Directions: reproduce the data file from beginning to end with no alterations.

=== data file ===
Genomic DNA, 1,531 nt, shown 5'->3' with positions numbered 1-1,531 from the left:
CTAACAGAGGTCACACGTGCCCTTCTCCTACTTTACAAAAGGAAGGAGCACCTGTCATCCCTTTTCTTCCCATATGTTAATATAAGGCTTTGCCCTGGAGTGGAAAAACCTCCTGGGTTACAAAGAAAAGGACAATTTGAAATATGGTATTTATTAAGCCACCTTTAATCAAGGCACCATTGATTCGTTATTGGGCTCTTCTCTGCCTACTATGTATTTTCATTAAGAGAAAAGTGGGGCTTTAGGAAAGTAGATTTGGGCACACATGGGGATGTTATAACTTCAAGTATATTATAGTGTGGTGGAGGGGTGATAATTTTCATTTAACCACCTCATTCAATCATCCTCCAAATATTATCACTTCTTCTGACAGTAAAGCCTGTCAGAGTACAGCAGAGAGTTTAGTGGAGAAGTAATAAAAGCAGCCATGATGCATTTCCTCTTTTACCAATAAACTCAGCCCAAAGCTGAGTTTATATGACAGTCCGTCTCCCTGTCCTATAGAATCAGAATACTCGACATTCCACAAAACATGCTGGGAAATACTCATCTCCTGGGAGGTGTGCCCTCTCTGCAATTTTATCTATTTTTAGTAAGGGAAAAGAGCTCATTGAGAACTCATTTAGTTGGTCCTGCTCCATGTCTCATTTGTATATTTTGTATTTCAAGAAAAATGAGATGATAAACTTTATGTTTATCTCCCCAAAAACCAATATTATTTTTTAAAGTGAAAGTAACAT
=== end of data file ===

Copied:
Genomic DNA, 1,531 nt, shown 5'->3' with positions numbered 1-1,531 from the left:
CTAACAGAGGTCACACGTGCCCTTCTCCTACTTTACAAAAGGAAGGAGCACCTGTCATCCCTTTTCTTCCCATATGTTAATATAAGGCTTTGCCCTGGAGTGGAAAAACCTCCTGGGTTACAAAGAAAAGGACAATTTGAAATATGGTATTTATTAAGCCACCTTTAATCAAGGCACCATTGATTCGTTATTGGGCTCTTCTCTGCCTACTATGTATTTTCATTAAGAGAAAAGTGGGGCTTTAGGAAAGTAGATTTGGGCACACATGGGGATGTTATAACTTCAAGTATATTATAGTGTGGTGGAGGGGTGATAATTTTCATTTAACCACCTCATTCAATCATCCTCCAAATATTATCACTTCTTCTGACAGTAAAGCCTGTCAGAGTACAGCAGAGAGTTTAGTGGAGAAGTAATAAAAGCAGCCATGATGCATTTCCTCTTTTACCAATAAACTCAGCCCAAAGCTGAGTTTATATGACAGTCCGTCTCCCTGTCCTATAGAATCAGAATACTCGACATTCCACAAAACATGCTGGGAAATACTCATCTCCTGGGAGGTGTGCCCTCTCTGCAATTTTATCTATTTTTAGTAAGGGAAAAGAGCTCATTGAGAACTCATTTAGTTGGTCCTGCTCCATGTCTCATTTGTATATTTTGTATTTCAAGAAAAATGAGATGATAAACTTTATGTTTATCTCCCCAAAAACCAATATTATTTTTTAAAGTGAAAGTAACAT